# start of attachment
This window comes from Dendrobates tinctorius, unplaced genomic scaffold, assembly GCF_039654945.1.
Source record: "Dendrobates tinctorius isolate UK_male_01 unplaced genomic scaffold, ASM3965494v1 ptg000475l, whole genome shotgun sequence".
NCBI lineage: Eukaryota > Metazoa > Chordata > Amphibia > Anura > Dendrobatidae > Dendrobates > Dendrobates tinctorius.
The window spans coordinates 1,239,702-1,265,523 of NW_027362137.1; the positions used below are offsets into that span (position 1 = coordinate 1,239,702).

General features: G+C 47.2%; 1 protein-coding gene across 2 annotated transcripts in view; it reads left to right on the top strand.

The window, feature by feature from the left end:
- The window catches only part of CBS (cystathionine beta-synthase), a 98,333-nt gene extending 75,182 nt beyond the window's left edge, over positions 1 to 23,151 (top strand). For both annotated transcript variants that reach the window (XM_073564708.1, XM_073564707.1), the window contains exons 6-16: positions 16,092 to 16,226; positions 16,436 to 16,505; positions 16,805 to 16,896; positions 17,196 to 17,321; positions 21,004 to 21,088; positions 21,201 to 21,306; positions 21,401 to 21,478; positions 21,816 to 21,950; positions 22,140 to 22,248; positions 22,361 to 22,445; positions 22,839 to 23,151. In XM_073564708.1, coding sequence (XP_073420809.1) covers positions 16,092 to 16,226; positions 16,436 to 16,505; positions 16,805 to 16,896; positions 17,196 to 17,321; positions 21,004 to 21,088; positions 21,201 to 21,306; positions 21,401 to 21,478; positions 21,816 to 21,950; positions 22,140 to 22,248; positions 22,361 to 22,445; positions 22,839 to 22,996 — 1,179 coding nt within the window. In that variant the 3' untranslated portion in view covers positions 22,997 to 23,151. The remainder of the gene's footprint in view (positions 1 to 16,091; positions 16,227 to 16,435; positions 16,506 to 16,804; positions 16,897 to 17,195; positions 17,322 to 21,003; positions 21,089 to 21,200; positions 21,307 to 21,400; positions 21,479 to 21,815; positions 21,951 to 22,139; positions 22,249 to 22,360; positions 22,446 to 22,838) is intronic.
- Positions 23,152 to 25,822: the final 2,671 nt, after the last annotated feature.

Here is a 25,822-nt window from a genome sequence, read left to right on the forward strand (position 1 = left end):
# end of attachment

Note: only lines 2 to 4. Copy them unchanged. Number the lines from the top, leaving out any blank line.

Source record: "Dendrobates tinctorius isolate UK_male_01 unplaced genomic scaffold, ASM3965494v1 ptg000475l, whole genome shotgun sequence".
NCBI lineage: Eukaryota > Metazoa > Chordata > Amphibia > Anura > Dendrobatidae > Dendrobates > Dendrobates tinctorius.
The window spans coordinates 1,239,702-1,265,523 of NW_027362137.1; the positions used below are offsets into that span (position 1 = coordinate 1,239,702).